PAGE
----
The New Vinyl 

Wednesday, April 06, 2005

It's like the Eighties almost never left.

My recently broken stereo, that dust pile that was my lifetime's first major purchase, arose from the dead to blurt out tape tunes again.

Cassettes are good enough for me again.

People talk with nostalgia for records all the time. My record player still works as well as that day back in 1980 when my parents bought it. I listen to mariachi records while I houseclean. I still have all my childhood records: Abba, one Depeche Mode record (everything else up until Violator I have on tape), the Song of the South soudntrack from which I still annoy family members with renditions of Zip-A-Dee-Doo-Dah, a gazillion Barbra Streisand LPs. I have no idea what people are talking about when they say they miss vinyl.

What I miss are tapes. None of these sissy iPods and MP3s. Or the arch-enemy of the tape - the damnable CD.

Tapes were hardier than CDs. Leave a tape out of its case and it can't get into too much trouble. Leave a CD on your coffee table and invisible gnomes will scratch the Backstreet Boys into oblivion.

The point is, tapes were character-building: kids these days, they know nothing about the hardship we children of the Eighties endured.

Who of my generation doesn't remember the irritating task of trying to forward or rewind to just the right spot on a tape? If you didn't want to listen to the songs in order, you spent more time listening to the whish of fastforwarding. You couldn't just go off in a corner and let the tape player do your work for you either. You'd have to rewind back again.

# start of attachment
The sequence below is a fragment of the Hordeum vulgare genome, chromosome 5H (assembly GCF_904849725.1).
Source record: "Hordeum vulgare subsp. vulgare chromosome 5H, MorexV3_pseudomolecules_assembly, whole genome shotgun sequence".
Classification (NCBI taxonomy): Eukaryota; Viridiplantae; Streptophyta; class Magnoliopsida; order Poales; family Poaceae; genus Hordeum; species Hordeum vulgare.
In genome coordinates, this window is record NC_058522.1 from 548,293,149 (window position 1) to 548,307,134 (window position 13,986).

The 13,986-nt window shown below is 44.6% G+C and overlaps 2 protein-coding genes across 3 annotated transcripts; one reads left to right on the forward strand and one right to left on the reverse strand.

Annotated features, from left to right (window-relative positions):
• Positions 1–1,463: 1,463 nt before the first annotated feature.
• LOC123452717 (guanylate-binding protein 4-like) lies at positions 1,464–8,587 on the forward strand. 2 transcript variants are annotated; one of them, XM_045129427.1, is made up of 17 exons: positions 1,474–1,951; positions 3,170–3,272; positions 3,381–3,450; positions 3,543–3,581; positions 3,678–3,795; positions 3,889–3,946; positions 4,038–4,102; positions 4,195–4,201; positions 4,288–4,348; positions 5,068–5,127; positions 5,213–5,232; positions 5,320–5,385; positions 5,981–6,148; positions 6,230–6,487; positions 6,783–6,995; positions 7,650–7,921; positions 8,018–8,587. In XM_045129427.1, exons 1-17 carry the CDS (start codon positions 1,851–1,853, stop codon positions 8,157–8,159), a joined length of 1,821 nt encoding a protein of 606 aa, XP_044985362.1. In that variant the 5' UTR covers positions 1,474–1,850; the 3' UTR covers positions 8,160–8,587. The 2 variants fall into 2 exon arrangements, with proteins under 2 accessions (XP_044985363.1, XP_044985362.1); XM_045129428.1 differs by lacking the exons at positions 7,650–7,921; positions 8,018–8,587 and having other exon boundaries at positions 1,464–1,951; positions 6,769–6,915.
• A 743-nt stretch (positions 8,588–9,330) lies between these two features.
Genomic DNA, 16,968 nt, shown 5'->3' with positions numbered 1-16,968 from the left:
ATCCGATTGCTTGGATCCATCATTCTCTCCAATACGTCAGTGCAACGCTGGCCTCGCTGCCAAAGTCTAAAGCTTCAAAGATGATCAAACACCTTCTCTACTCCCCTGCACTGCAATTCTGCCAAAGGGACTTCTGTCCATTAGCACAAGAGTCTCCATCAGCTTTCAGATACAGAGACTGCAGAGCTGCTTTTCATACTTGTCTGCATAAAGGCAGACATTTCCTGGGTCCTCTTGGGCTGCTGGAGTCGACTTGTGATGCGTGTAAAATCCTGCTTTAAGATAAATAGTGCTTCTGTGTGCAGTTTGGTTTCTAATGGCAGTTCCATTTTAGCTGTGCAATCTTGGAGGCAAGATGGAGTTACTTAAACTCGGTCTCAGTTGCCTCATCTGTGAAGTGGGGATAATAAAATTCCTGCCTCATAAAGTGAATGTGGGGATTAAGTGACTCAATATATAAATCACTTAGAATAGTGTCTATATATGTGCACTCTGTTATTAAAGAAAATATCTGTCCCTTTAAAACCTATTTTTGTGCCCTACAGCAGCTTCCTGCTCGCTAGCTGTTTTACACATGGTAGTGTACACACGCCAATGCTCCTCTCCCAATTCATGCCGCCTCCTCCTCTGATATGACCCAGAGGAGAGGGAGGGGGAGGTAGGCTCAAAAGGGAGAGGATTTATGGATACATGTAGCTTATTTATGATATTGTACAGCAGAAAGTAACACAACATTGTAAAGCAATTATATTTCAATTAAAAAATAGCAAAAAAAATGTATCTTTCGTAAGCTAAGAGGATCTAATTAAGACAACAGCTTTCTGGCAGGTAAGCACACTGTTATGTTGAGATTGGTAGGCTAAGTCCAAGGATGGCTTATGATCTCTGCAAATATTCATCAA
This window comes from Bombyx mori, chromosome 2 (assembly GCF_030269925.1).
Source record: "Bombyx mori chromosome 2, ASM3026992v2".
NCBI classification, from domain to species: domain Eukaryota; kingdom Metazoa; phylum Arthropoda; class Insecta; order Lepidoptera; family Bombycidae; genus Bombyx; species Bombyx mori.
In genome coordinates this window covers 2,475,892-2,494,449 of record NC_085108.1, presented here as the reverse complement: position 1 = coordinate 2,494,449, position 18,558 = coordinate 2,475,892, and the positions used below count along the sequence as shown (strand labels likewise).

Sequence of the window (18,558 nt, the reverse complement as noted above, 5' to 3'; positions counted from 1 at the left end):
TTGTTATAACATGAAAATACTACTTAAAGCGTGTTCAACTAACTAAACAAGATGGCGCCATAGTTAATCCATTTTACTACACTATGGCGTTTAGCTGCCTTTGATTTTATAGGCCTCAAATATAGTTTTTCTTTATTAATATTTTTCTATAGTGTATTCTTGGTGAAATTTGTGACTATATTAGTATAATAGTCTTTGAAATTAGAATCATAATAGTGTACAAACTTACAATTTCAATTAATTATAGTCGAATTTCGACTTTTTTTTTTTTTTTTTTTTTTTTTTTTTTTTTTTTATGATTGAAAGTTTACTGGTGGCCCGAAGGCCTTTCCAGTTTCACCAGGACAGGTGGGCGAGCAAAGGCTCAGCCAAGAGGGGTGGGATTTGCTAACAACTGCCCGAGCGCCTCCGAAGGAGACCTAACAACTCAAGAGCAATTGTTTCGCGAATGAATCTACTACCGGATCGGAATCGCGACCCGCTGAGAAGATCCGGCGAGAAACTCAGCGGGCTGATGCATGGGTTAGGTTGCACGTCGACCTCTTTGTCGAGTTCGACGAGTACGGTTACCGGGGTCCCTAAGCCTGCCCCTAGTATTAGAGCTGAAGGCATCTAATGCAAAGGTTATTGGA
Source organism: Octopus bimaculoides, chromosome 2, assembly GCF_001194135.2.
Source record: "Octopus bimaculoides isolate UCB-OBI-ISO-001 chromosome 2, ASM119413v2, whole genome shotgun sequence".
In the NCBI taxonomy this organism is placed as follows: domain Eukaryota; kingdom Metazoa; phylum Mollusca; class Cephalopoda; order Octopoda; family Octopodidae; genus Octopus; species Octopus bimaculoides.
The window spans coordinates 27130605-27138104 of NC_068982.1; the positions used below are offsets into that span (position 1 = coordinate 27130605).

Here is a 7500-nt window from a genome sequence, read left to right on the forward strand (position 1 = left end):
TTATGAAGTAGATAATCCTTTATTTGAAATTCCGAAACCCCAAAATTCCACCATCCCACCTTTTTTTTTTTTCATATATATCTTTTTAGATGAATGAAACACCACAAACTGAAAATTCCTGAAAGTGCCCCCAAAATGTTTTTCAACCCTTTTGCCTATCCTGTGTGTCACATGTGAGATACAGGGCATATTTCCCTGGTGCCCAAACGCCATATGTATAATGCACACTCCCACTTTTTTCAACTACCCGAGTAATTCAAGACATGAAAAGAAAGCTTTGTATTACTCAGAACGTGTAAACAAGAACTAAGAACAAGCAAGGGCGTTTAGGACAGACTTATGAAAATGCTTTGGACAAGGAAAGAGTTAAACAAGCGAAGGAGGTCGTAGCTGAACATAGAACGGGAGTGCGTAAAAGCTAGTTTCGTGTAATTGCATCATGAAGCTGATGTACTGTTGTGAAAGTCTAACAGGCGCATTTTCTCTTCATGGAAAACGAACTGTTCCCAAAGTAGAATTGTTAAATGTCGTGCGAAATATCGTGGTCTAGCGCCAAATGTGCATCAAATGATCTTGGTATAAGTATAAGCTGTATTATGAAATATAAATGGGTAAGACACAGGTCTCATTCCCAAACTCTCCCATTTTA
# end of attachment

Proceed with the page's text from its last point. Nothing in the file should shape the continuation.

Imagine, children of today, not being able to hear the song you wanted to hear when you wanted to hear it. Imagine having to wait by the radio for hours until your song du jour came up. Your finger raw and bent out of shape on the record button. Imagine, too, the horror of accidentally taping the DJ's voice talking about sock sales at the Bay when there were a good twenty seconds left to the song.

You kids have it easy these days. You can listen to your goddamn CDs in your CD player, on the computer, in a DVD player, or into whatever the hell you can insert those things.

Not like in my day. You couldn't just stuff a cassette into a toaster and listen to it. Nothing was more disastrous than a precious tape spewing out brown streamers.

In those days, we couldn't just download a song - we lived on potatoes and grits and had to collect pennies off the street to make enough for the Samantha Fox tape.

And the sound quality - you kids today have no clue what it meant to listen to the same song over and over and over again, until your cassette player sliced your cassette into shreds of lacerated sounds.

It was bound to happen.
You little punks.

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